As I prepare to preach on St. Patrick next weekend, I have been listening to some biographical sermons by other preachers. Today I listened to John Piper preach about John Calvin, and I learned something about Calvin I never knew.
I wrote last Sunday that “one of my ulterior motives is to exonerate Calvin from some of the injustices that have been done to him by obnoxious, prideful theological neat-niks who claim Calvin’s name without emulating his missionary heart.” Little did I know then the impetus behind his major work, the Institutes of the Christian Religion, written when he was 26 years old, and still one of the most important works of theology in the history of the Christian church.
Calvin wrote the Institutes while living in Basel, Switzerland, having been driven from his home country (France) due to religious persecution. Here is what he says about his motivation in writing:
…While I lay hidden at Basel, and known only to few people, many faithful and holy persons were burnt alive in France. . . . It appeared to me, that unless I opposed [the perpetrators] to the utmost of my ability, my silence could not be vindicated from the charge of cowardice and treachery. This was the consideration which induced me to publish my Institutes of the Christian Religion. . . . It was published with no other design than that men might know what was the faith held by those whom I saw basely and wickedly defamed.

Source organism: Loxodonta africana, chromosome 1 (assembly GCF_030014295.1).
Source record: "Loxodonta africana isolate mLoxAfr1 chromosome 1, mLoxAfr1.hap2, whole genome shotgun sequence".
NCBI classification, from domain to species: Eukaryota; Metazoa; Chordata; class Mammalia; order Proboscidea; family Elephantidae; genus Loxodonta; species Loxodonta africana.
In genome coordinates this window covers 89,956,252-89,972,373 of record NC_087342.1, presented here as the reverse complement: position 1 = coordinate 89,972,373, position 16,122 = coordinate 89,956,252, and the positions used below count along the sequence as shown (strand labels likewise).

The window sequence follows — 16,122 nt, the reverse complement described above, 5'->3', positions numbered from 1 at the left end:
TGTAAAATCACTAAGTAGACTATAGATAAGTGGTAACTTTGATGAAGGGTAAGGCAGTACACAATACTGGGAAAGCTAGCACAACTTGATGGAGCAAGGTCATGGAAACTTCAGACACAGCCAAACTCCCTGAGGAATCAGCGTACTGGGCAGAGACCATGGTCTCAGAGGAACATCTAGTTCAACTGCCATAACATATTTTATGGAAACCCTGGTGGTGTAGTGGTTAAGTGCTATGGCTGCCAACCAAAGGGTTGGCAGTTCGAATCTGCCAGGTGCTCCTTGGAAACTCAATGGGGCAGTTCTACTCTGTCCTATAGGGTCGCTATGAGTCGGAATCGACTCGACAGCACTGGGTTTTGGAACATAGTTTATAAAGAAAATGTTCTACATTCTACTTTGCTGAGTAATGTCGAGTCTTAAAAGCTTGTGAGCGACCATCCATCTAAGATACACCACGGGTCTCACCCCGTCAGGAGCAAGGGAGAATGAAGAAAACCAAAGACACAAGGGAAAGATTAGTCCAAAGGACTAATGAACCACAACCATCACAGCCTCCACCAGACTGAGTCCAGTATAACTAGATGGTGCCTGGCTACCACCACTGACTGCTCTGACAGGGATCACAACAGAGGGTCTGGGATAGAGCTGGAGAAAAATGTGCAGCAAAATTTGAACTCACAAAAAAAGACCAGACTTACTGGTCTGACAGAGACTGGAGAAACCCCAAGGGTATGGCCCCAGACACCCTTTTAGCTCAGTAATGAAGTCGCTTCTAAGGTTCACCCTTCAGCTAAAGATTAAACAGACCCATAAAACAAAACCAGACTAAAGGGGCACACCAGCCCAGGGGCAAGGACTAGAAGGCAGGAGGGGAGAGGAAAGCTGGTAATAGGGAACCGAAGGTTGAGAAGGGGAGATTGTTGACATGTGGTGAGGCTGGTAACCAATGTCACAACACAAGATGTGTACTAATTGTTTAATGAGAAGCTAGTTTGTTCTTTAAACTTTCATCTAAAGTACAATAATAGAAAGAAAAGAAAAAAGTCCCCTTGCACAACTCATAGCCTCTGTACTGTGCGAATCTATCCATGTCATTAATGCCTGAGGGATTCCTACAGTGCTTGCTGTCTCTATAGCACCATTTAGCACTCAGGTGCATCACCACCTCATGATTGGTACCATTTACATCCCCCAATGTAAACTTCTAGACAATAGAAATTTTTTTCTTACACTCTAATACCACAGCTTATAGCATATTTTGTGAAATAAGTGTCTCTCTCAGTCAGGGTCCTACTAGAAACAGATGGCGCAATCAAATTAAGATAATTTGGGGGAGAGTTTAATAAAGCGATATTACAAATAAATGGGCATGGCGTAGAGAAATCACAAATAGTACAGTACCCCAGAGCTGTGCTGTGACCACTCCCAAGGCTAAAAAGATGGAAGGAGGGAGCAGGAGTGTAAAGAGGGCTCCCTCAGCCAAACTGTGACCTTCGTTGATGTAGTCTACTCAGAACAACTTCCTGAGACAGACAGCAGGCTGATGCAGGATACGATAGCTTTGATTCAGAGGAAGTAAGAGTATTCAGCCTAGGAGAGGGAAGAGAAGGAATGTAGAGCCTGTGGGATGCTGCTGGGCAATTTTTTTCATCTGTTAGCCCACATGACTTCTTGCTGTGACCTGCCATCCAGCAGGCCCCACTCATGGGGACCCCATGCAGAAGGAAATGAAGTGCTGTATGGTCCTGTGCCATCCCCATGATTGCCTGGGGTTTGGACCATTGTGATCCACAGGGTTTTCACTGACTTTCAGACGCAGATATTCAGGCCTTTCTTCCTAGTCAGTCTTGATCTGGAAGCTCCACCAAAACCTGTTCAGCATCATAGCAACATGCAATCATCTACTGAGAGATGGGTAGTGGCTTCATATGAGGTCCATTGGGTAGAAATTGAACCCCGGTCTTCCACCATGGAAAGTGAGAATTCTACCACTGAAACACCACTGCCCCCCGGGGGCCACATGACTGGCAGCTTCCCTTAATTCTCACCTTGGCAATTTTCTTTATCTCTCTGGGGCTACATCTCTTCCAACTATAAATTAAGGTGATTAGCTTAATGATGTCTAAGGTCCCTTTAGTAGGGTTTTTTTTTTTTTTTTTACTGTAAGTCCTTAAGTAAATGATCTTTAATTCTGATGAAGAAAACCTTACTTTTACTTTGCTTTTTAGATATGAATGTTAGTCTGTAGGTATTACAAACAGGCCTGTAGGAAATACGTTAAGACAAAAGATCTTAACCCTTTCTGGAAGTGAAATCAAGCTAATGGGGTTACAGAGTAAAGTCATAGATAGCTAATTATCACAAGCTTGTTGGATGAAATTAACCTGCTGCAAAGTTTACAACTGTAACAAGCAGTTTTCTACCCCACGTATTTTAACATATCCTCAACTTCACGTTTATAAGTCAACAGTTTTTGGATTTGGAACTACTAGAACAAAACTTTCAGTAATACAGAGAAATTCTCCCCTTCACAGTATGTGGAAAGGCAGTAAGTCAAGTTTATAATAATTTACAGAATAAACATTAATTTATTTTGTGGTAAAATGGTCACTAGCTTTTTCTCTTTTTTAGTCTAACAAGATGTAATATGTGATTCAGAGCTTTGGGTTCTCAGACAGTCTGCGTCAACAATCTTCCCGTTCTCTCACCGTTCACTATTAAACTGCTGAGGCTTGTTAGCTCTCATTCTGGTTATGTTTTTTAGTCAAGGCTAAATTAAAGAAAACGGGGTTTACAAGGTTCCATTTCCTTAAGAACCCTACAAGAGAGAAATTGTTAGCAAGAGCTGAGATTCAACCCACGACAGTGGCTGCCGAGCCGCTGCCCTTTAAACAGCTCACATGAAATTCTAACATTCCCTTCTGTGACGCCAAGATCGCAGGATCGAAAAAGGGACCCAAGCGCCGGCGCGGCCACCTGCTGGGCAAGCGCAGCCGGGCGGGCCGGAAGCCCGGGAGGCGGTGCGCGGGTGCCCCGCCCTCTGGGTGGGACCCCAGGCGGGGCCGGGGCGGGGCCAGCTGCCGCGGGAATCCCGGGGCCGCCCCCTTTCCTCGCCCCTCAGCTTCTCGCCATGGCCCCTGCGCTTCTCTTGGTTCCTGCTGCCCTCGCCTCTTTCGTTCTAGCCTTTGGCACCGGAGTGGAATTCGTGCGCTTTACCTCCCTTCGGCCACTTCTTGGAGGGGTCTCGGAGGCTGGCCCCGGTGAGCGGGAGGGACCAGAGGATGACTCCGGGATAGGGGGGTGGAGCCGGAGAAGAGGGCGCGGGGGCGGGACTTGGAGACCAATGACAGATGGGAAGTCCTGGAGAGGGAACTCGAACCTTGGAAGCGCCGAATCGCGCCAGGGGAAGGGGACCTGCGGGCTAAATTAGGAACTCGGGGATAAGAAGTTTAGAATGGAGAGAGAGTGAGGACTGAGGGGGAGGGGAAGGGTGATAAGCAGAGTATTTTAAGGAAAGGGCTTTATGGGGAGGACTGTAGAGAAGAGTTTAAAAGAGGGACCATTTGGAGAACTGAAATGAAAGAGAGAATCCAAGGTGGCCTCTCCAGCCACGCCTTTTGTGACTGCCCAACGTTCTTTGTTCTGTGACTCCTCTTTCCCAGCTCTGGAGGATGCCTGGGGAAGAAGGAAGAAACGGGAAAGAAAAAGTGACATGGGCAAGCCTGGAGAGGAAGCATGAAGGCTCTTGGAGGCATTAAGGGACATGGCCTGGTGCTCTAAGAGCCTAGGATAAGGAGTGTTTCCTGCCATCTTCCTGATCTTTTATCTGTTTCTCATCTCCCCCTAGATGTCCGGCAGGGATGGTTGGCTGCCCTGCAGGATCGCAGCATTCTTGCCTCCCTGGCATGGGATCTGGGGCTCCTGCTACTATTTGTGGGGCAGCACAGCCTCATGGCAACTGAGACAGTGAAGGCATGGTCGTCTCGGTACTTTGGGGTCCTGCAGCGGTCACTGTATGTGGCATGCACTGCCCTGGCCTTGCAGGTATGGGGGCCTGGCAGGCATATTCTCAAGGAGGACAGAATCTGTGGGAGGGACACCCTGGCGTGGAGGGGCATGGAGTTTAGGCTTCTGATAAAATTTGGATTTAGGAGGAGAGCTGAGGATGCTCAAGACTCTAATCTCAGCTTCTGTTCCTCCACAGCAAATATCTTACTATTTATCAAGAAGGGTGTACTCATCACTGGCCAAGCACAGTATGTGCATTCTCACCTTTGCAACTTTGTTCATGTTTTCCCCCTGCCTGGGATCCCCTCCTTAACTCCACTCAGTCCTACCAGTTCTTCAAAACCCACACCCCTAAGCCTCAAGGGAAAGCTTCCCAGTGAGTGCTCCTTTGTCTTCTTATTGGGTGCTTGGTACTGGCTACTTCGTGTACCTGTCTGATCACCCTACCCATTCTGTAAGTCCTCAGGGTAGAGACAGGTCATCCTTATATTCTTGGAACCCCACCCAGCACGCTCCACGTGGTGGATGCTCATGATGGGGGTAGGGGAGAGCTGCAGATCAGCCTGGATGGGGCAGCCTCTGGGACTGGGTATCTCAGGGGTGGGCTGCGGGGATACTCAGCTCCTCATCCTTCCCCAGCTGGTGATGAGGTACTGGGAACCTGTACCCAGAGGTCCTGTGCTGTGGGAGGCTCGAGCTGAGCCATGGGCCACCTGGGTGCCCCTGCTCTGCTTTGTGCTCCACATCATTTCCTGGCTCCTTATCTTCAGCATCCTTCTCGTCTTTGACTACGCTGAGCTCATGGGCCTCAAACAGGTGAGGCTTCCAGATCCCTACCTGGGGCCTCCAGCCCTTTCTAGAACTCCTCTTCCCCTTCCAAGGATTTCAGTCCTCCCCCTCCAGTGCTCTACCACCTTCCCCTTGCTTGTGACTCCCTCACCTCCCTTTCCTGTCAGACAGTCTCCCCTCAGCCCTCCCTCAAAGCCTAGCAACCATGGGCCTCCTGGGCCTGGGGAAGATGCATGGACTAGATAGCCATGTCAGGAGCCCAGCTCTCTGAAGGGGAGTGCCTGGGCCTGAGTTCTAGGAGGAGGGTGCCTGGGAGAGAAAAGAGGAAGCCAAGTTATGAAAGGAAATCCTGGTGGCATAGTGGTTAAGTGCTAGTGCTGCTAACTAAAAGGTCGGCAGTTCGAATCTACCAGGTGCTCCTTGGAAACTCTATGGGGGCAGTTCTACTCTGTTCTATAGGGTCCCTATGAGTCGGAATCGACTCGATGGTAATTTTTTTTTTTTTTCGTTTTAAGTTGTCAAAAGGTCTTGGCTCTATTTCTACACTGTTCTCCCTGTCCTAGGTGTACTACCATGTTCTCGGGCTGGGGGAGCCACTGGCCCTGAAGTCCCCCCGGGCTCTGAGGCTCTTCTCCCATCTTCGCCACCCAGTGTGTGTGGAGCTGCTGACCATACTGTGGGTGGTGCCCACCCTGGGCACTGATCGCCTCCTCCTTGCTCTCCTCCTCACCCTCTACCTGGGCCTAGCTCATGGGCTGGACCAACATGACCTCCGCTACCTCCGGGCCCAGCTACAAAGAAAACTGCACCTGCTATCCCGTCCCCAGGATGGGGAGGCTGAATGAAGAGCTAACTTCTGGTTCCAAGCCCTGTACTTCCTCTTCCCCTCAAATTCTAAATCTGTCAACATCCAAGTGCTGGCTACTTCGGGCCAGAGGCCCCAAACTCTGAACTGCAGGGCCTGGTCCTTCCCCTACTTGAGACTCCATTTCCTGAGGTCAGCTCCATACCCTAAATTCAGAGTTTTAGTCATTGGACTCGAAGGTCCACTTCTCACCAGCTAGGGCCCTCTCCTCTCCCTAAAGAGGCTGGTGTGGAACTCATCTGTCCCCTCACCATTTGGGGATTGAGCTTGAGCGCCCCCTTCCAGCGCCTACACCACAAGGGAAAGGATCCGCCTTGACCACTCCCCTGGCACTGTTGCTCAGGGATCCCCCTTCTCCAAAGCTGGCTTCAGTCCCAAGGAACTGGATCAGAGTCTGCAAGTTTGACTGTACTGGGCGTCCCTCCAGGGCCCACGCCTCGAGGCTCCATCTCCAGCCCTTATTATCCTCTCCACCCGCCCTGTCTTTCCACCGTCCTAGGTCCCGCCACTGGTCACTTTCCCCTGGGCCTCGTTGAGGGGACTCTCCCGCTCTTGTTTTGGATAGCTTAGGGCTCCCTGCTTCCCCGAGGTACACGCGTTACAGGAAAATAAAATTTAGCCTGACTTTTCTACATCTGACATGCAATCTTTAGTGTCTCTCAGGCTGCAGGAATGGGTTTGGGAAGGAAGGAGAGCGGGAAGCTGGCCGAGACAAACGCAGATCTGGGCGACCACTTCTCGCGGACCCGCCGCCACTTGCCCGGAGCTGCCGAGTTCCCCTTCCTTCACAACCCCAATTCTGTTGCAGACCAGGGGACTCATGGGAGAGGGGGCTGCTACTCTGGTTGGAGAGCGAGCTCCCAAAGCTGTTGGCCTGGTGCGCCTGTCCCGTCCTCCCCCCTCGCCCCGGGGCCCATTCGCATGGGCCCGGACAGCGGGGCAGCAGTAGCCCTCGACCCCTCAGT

The “consideration” which moved Calvin to write was the burning flesh of hundreds of young French pastors who died preaching the gospel. This fact gives an entirely different flavor to the strength and precision of his writing. Calvin is not a man who knew theology for the sake of knowing theology, but a man who was moved to expound the truth of Scripture after seeing his friends suffer and die for it. Surmises Piper: “I think we would, perhaps, do our theology better today if more were at stake in what we said.”